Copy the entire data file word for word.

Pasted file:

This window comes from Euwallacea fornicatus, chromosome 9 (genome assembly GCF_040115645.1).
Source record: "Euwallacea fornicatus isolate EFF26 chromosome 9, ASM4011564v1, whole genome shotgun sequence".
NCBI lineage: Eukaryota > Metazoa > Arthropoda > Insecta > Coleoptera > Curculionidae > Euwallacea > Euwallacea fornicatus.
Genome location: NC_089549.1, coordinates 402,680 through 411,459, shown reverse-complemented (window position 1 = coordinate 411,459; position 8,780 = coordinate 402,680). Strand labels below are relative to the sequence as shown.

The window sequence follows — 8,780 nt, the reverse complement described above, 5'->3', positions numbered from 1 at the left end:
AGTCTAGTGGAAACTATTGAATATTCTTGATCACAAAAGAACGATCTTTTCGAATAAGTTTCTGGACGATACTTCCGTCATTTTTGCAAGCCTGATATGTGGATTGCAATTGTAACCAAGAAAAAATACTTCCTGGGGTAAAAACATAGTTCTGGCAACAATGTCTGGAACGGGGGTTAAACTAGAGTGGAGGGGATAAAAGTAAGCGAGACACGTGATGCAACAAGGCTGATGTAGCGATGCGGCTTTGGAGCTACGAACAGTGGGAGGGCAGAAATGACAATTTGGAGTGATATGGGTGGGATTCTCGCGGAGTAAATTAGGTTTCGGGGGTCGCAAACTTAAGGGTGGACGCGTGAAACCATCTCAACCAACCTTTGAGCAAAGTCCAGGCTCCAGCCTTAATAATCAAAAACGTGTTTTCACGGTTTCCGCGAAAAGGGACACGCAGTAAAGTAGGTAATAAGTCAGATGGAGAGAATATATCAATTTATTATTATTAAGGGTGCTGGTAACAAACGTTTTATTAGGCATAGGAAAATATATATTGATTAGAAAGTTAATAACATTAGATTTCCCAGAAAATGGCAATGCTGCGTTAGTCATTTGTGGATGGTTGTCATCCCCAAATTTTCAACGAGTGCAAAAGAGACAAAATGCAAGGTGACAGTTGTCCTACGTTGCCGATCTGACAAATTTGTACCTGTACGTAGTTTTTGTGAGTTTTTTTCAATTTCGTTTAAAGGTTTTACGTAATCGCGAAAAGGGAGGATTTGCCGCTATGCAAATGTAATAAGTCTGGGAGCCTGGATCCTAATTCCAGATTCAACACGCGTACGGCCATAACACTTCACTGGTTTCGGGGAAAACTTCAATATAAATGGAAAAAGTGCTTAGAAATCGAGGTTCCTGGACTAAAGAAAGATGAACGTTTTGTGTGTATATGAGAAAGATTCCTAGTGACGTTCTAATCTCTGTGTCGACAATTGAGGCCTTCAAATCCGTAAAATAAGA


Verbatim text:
This window comes from Euwallacea fornicatus, chromosome 9 (genome assembly GCF_040115645.1).
Source record: "Euwallacea fornicatus isolate EFF26 chromosome 9, ASM4011564v1, whole genome shotgun sequence".
NCBI lineage: Eukaryota > Metazoa > Arthropoda > Insecta > Coleoptera > Curculionidae > Euwallacea > Euwallacea fornicatus.
Genome location: NC_089549.1, coordinates 402,680 through 411,459, shown reverse-complemented (window position 1 = coordinate 411,459; position 8,780 = coordinate 402,680). Strand labels below are relative to the sequence as shown.

The window sequence follows — 8,780 nt, the reverse complement described above, 5'->3', positions numbered from 1 at the left end:
AGTCTAGTGGAAACTATTGAATATTCTTGATCACAAAAGAACGATCTTTTCGAATAAGTTTCTGGACGATACTTCCGTCATTTTTGCAAGCCTGATATGTGGATTGCAATTGTAACCAAGAAAAAATACTTCCTGGGGTAAAAACATAGTTCTGGCAACAATGTCTGGAACGGGGGTTAAACTAGAGTGGAGGGGATAAAAGTAAGCGAGACACGTGATGCAACAAGGCTGATGTAGCGATGCGGCTTTGGAGCTACGAACAGTGGGAGGGCAGAAATGACAATTTGGAGTGATATGGGTGGGATTCTCGCGGAGTAAATTAGGTTTCGGGGGTCGCAAACTTAAGGGTGGACGCGTGAAACCATCTCAACCAACCTTTGAGCAAAGTCCAGGCTCCAGCCTTAATAATCAAAAACGTGTTTTCACGGTTTCCGCGAAAAGGGACACGCAGTAAAGTAGGTAATAAGTCAGATGGAGAGAATATATCAATTTATTATTATTAAGGGTGCTGGTAACAAACGTTTTATTAGGCATAGGAAAATATATATTGATTAGAAAGTTAATAACATTAGATTTCCCAGAAAATGGCAATGCTGCGTTAGTCATTTGTGGATGGTTGTCATCCCCAAATTTTCAACGAGTGCAAAAGAGACAAAATGCAAGGTGACAGTTGTCCTACGTTGCCGATCTGACAAATTTGTACCTGTACGTAGTTTTTGTGAGTTTTTTTCAATTTCGTTTAAAGGTTTTACGTAATCGCGAAAAGGGAGGATTTGCCGCTATGCAAATGTAATAAGTCTGGGAGCCTGGATCCTAATTCCAGATTCAACACGCGTACGGCCATAACACTTCACTGGTTTCGGGGAAAACTTCAATATAAATGGAAAAAGTGCTTAGAAATCGAGGTTCCTGGACTAAAGAAAGATGAACGTTTTGTGTGTATATGAGAAAGATTCCTAGTGACGTTCTAATCTCTGTGTCGACAATTGAGGCCTTCAAATCCGTAAAATAAGA